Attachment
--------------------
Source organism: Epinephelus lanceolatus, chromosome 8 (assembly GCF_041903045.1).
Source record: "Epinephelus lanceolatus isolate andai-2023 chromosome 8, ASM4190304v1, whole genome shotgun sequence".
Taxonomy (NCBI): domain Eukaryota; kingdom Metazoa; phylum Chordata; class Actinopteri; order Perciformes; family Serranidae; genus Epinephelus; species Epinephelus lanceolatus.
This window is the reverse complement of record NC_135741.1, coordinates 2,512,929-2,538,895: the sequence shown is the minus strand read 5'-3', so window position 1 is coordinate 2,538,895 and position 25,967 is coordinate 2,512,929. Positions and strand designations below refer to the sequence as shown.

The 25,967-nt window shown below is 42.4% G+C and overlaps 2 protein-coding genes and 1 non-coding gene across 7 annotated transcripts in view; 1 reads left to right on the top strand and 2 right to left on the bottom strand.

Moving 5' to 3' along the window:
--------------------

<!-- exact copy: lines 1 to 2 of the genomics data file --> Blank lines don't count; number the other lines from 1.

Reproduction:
Source organism: Epinephelus lanceolatus, chromosome 8 (assembly GCF_041903045.1).
Source record: "Epinephelus lanceolatus isolate andai-2023 chromosome 8, ASM4190304v1, whole genome shotgun sequence".